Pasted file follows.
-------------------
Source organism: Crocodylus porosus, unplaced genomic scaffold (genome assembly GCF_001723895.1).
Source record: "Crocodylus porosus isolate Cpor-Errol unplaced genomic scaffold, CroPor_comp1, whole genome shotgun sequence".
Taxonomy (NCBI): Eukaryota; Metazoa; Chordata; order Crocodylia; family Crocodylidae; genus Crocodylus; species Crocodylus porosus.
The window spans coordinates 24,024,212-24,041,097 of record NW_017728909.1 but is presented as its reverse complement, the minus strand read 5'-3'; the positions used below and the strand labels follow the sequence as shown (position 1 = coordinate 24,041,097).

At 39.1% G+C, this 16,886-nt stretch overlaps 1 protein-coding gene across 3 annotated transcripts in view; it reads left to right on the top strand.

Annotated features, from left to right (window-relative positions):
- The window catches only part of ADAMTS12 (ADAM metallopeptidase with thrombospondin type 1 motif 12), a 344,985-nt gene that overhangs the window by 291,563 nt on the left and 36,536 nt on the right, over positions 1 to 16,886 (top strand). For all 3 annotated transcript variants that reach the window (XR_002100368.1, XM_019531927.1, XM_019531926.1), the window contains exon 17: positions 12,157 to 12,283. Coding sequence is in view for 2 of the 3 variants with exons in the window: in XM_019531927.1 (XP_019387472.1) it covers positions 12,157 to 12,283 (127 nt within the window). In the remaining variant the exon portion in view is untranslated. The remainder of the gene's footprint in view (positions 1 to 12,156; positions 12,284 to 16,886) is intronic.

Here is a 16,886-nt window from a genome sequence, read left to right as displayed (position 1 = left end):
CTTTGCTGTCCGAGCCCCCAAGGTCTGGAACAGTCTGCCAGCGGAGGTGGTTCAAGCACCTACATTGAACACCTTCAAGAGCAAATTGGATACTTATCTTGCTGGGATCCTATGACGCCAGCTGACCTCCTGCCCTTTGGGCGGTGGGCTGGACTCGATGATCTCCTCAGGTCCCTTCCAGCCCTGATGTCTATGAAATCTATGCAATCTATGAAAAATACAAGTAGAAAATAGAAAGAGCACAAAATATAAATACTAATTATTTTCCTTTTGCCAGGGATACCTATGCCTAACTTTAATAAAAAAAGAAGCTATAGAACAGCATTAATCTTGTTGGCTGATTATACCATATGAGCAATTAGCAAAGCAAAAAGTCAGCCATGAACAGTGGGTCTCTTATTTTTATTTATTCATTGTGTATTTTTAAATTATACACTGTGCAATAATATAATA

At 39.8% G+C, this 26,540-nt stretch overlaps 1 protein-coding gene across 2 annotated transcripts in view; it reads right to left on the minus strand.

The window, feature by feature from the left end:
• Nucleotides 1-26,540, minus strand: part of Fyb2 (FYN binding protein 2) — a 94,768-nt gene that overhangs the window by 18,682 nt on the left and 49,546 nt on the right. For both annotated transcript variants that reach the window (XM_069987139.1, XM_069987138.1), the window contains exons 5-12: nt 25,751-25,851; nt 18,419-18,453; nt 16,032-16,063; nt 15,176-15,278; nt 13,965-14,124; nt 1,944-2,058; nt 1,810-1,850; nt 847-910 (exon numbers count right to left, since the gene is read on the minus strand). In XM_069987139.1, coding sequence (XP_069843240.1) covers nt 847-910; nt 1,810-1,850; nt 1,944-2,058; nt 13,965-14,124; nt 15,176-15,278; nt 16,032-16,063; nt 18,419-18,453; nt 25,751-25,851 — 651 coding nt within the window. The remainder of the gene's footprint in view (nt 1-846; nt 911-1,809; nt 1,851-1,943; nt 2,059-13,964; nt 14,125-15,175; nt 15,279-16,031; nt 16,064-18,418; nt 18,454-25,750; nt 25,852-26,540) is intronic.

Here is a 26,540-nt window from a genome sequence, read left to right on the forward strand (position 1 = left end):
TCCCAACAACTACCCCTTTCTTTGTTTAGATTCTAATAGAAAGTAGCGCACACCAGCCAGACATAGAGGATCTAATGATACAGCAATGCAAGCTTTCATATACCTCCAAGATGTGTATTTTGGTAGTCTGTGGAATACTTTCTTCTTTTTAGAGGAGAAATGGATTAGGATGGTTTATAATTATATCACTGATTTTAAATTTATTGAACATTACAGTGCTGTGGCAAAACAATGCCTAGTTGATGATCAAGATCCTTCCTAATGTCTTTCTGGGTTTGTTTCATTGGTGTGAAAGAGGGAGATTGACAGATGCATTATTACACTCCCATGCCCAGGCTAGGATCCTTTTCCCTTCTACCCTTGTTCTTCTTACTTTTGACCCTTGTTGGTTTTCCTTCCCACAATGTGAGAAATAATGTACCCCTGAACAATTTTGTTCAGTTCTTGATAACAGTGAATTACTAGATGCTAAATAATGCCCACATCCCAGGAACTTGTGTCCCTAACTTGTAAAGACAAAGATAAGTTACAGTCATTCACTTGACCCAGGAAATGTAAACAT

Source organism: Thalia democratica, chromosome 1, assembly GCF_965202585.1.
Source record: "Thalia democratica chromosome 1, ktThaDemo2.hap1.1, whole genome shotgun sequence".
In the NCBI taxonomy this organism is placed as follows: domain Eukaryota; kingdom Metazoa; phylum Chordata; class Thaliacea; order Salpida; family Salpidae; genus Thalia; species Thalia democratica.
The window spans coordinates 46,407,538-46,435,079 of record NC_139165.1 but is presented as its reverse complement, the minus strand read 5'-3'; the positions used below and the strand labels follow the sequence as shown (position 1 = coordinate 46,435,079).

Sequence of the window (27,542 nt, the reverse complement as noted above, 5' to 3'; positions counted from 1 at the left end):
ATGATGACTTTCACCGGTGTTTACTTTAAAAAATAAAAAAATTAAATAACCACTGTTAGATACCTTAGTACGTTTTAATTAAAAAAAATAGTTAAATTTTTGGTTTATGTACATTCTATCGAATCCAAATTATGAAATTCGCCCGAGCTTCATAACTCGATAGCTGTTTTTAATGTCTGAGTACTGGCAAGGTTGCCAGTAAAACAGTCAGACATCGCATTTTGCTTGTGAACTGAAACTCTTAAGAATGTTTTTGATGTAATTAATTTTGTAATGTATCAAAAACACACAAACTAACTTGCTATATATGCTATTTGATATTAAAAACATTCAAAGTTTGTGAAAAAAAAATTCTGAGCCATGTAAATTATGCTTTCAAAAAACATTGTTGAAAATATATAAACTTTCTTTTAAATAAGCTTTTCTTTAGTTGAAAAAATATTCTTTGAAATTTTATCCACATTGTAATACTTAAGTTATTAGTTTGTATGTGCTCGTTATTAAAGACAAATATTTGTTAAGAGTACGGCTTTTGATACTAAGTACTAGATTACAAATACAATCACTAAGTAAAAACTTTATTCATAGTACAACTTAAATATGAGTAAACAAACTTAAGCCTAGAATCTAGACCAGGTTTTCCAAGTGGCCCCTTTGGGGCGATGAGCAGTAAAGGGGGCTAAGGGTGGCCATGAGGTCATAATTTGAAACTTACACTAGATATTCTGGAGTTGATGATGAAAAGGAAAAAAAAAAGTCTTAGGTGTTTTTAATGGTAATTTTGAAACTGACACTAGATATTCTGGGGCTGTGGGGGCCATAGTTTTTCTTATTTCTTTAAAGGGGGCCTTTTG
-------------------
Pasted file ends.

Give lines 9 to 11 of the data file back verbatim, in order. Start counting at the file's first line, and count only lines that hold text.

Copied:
CTTTGCTGTCCGAGCCCCCAAGGTCTGGAACAGTCTGCCAGCGGAGGTGGTTCAAGCACCTACATTGAACACCTTCAAGAGCAAATTGGATACTTATCTTGCTGGGATCCTATGACGCCAGCTGACCTCCTGCCCTTTGGGCGGTGGGCTGGACTCGATGATCTCCTCAGGTCCCTTCCAGCCCTGATGTCTATGAAATCTATGCAATCTATGAAAAATACAAGTAGAAAATAGAAAGAGCACAAAATATAAATACTAATTATTTTCCTTTTGCCAGGGATACCTATGCCTAACTTTAATAAAAAAAGAAGCTATAGAACAGCATTAATCTTGTTGGCTGATTATACCATATGAGCAATTAGCAAAGCAAAAAGTCAGCCATGAACAGTGGGTCTCTTATTTTTATTTATTCATTGTGTATTTTTAAATTATACACTGTGCAATAATATAATA

At 39.8% G+C, this 26,540-nt stretch overlaps 1 protein-coding gene across 2 annotated transcripts in view; it reads right to left on the minus strand.

The window, feature by feature from the left end: